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Virtual Currency Gains Prominence On 2020 Tax Return



Virtual Currency Gains Prominence On 2020 Tax Return

The 2019 Schedule 1 (Form 1040), Additional Income and Adjustments to Income, included a new question at the start of the form:

“At anytime during 2019, did you receive, sell, send, exchange, or otherwise acquire any financial interest in any virtual currency.”

On August 18, 2020, the IRS released the draft 1040 for 2020 and it shows this question has moved to page 1 of Form 1040 right below where you put your name and address.

For 2019, this seemed like an odd question since few individuals out of 150 million have any virtual currency (11% per a 2019 article by CoinTelegraph), and there are better questions to ask that affect far more people and potential income. For example, why not ask: ”Did you receive any funds from any web-based or Internet-based activity?”

1040 Income Tax Return 2020

1040 Income Tax Return 2020

And either question should have follow up questions, such as:

If yes, is the income reported on the return?

If yes, where?  If no, explain why not, with space provided to do so.

My question would cover virtual currency, renting out property via a web-based platform but not receiving any Form 1099, earning ad revenue from your website, selling goods on eBay or Etsy or similar site.

The form instructions are not yet out but hopefully the IRS will explain the question better for 2020. Some questions and issues:

  • What is “virtual currency” given IRS lack of clarify on this?
  • Why doesn’t IRS use “convertible virtual currency”? Per Notice 2014-21 and other statements, it seems that this is what the IRS is focused on.
  • What if you only moved your VC from one wallet to another, should you check yes?
  • What if you receive VC by gift or something else with no tax consequence? Or receive it as wages and reported it on the wage line?
  • Is IRS expecting a “yes” answer to mean that VC shows up on Schedule D or Form 8949
  • Should you attach an explanation if you check yes but have no reporting obligation?
  • What if a passthrough entity owns it? You need to ask the entity apparently?
  • What if your VC had a fork or airdrop and you didn’t know that?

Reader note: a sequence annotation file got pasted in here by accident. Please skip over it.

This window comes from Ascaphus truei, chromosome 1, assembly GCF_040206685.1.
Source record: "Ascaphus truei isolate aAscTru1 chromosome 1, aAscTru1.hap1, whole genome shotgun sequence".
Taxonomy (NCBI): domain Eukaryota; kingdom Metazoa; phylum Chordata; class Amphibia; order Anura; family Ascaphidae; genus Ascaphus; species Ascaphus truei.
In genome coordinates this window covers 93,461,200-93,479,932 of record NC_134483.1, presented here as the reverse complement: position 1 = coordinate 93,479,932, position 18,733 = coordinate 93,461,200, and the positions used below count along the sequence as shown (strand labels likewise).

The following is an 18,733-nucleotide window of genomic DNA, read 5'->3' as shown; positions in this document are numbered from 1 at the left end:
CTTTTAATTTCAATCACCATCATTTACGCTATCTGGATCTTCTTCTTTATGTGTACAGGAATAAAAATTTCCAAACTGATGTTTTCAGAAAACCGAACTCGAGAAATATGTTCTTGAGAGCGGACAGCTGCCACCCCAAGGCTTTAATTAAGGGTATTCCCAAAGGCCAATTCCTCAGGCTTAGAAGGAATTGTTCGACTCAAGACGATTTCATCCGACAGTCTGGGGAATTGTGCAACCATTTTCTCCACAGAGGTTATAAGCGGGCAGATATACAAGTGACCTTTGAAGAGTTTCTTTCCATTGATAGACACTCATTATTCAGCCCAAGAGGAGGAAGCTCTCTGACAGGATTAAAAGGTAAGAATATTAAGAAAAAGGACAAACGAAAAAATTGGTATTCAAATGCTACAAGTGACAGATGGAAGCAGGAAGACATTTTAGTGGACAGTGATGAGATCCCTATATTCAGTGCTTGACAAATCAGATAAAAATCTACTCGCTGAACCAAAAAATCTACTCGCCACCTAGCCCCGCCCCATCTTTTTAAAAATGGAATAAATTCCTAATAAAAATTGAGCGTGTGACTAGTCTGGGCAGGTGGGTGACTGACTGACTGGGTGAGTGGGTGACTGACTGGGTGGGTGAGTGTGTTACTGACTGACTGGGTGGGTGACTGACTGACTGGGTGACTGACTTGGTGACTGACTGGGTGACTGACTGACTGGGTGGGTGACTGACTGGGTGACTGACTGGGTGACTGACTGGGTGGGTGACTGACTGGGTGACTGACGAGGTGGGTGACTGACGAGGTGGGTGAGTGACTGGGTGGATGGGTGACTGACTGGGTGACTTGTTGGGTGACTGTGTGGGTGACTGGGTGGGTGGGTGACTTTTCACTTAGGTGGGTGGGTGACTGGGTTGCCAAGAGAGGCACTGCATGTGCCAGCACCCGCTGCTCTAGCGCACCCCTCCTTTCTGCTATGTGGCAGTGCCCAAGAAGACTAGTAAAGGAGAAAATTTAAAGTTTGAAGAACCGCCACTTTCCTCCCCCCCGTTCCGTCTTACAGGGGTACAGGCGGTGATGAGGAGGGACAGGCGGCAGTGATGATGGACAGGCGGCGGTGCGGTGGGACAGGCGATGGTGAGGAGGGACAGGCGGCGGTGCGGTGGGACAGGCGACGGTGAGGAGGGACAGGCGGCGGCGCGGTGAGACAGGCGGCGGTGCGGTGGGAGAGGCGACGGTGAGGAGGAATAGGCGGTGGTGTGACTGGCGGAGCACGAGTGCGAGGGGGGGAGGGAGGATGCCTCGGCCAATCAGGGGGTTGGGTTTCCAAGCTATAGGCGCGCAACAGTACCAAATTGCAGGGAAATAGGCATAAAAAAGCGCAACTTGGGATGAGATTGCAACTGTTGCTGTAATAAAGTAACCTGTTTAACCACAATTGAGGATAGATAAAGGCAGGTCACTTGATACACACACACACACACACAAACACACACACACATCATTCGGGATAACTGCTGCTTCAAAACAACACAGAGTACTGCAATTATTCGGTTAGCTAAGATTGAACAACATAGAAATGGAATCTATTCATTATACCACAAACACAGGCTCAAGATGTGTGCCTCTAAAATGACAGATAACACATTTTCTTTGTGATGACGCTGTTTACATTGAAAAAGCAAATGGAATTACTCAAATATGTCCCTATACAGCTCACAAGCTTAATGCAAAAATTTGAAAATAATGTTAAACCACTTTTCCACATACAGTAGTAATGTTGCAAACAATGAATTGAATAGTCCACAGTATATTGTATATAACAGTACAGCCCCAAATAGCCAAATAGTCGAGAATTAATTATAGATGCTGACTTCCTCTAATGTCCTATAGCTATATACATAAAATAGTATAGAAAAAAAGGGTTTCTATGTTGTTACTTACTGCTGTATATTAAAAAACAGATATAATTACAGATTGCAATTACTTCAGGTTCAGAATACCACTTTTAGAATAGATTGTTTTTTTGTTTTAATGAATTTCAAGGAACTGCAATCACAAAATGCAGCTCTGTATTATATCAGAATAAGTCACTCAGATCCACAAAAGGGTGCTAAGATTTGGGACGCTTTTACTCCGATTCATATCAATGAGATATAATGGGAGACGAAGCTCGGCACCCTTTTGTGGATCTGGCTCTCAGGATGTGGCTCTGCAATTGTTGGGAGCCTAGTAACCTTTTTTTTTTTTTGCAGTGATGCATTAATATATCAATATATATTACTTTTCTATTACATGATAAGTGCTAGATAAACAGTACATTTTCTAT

In February 2020, the IRS modified its answer to a website question “What is Virtual Currency?” Between October 2019 and February 11, 2020, it stated “Bitcoin, Ether, Roblox, and V-bucks are a few examples of a convertible virtual currency.” [See IRS website at 1/14/20 from The Wayback Machine.] Afterward, the gaming currency was removed. The IRS explanation was posted on a different website (2/14/20) to note that the change, which they don’t describe on this website, was done to “lessen any confusion.”  But Roblox and V-Bucks and likely other game currency seems to be convertible virtual currency as you need it to play the game and you get it and can redeem it using USD. So confusion, arguably, is increased with the change.

What do you think? Annette Nellen.

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Annette Nellen, CPA, Esq., is a professor in and director of San Jose State University’s graduate tax program (MST), teaching courses in tax research, accounting methods, property transactions, state taxation, employment tax, ethics, tax policy, tax reform, and high technology tax issues.

Annette is the immediate past chair of the AICPA Individual Taxation Technical Resource Panel and a current member of the Executive Committee of the Tax Section of the California Bar. Annette is a regular contributor to the AICPA Tax Insider and Corporate Taxation Insider e-newsletters. She is the author of BNA Portfolio #533, Amortization of Intangibles.

Annette has testified before the House Ways & Means Committee, Senate Finance Committee, California Assembly Revenue & Taxation Committee, and tax reform commissions and committees on various aspects of federal and state tax reform.

Prior to joining SJSU, Annette was with Ernst & Young and the IRS.

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